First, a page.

Looking at projections for the months ahead, forecasting revenue and understanding a best case scenario and worst case scenario helps you to then forecast your employee costs for each scenario.

Once we know our projections we can then look at options for re-modelling our workforce. Maybe we haven’t been rostering or structuring our resources as efficiently as we could and there are options to consider on how this can be better done. Are employees working overtime that is adding significant costs to the business when if we rostered people differently, we could eliminate or reduce overtime costs? Are minimum hours and split shift penalties costing us when we could roster people differently to reduce these costs? Sometimes because we have done something a particular way for so long it can be hard to think differently, hence the value of working with someone independent to help you consider new and different options.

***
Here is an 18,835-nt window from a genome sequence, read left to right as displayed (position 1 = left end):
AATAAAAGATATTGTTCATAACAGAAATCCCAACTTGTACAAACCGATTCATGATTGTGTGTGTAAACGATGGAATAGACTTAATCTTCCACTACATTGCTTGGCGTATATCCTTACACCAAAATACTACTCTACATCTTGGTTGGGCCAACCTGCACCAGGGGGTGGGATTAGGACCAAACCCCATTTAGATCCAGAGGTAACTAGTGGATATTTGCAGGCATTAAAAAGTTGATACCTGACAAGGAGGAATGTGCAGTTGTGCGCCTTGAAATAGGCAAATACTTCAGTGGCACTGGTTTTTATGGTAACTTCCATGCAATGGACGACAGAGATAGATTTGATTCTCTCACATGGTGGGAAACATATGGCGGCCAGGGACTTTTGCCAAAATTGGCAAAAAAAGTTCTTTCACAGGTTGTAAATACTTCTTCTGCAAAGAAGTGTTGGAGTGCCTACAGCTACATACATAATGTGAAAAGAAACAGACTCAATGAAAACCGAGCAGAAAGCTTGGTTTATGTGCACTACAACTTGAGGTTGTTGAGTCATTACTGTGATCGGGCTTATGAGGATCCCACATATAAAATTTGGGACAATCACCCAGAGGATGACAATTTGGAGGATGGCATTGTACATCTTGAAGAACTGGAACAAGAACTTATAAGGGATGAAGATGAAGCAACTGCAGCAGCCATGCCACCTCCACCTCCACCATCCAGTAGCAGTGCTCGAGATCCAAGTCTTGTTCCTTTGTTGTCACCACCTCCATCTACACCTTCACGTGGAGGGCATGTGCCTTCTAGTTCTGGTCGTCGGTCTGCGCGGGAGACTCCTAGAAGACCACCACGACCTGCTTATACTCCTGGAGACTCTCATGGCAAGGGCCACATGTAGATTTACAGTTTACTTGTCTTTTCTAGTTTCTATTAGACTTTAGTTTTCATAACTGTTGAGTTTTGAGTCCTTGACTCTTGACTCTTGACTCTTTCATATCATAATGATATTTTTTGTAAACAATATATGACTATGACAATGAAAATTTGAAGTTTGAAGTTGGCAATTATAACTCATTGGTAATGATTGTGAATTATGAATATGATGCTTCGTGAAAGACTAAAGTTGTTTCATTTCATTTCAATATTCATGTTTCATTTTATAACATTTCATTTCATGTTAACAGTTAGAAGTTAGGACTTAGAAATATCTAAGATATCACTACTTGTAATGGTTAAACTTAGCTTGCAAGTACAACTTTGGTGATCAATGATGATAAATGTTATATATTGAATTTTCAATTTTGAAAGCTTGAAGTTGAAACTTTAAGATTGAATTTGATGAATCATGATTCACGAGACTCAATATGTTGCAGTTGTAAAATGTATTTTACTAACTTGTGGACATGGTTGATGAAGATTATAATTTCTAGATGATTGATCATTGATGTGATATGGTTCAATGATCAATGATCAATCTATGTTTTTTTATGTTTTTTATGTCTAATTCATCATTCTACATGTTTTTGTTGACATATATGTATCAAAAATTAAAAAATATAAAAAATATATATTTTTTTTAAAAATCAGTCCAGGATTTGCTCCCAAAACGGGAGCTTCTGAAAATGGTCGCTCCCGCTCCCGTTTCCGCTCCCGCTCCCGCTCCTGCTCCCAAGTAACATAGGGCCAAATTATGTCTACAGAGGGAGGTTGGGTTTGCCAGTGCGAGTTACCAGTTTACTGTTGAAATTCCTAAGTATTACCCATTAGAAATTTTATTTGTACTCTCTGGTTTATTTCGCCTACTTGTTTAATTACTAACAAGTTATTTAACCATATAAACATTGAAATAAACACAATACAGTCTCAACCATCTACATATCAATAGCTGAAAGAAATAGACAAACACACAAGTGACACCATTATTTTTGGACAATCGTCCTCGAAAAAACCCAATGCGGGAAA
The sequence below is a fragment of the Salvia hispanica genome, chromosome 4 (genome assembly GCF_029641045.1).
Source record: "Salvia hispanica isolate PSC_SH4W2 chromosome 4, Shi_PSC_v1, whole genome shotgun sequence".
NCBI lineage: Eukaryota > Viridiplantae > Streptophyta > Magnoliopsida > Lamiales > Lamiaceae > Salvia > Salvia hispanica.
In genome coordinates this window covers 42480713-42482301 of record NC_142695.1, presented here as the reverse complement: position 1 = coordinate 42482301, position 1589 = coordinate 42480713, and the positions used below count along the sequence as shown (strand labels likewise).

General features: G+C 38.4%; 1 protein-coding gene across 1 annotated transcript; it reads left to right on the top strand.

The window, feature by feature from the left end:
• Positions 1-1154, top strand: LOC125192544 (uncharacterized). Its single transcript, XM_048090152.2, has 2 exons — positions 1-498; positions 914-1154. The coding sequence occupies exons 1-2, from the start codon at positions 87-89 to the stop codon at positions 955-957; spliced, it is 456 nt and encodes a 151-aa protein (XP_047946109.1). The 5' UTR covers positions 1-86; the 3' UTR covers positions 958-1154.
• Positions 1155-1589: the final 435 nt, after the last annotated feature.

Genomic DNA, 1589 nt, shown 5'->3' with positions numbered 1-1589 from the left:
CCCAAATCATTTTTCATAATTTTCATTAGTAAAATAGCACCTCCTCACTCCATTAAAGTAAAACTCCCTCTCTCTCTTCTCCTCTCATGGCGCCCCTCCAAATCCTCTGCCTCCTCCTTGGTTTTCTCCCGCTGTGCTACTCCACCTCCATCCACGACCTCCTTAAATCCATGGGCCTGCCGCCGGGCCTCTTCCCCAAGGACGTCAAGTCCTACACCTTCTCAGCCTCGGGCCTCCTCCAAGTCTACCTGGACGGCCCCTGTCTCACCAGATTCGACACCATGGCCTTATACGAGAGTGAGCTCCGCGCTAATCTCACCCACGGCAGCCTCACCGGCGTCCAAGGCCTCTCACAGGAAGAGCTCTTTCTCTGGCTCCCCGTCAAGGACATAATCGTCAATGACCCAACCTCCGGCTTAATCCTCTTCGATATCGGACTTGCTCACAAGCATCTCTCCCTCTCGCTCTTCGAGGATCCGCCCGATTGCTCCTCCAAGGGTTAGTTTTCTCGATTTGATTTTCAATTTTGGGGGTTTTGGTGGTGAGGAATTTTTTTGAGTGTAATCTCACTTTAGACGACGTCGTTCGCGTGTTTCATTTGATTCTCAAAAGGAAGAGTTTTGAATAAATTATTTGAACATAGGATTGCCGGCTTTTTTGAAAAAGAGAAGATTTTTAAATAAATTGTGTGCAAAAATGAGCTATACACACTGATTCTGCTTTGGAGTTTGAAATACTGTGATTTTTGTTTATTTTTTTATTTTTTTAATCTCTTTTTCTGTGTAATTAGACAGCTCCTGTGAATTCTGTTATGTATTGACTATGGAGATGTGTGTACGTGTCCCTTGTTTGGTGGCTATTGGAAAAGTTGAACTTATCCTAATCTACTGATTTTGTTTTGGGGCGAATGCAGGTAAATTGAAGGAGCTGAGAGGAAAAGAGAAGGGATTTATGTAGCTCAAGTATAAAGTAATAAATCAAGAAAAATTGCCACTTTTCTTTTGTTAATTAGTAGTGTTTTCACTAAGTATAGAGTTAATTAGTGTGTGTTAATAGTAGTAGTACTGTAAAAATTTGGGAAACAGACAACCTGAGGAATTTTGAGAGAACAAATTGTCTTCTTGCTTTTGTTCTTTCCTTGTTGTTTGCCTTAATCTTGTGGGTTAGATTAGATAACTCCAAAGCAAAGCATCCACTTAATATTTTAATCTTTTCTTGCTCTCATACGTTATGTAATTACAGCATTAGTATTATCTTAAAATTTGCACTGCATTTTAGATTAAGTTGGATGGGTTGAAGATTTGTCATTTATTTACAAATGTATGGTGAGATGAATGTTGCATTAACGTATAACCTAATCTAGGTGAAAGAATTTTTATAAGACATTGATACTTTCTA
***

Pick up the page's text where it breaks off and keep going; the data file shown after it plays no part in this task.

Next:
How much information you share with your employees during a downturn is always a question I get asked. The answer is, it is different for each and every business and depends on many factors such as the relationship you have with your employees, managing your legal obligations but no one wants to keep their employees completely in the dark and in my experience, your employees won’t be naïve to the situation. They will have likely noticed the reduced workloads, the reduced customer enquiries and customer spend. Saying nothing at all and not communicating with your employees about what’s happening can sometimes only make matters worse and cause un-necessary stress and pressure for your people.

Developing a communication plan is hugely valuable in this situation. This way you can consider what information you can share and when it’s best to do that while still ensuring you meet your legal obligations. Sometimes when we communicate as openly as we can with our employees, they may come forward with other options and ideas that might never have been on your radar. Maybe one of your team had been thinking about going part time or reducing their hours, maybe someone was thinking about taking a long period of leave to travel. You just never know what might be at play for your employees so engaging with them might just help solve some of your problems.

The Legal Obligations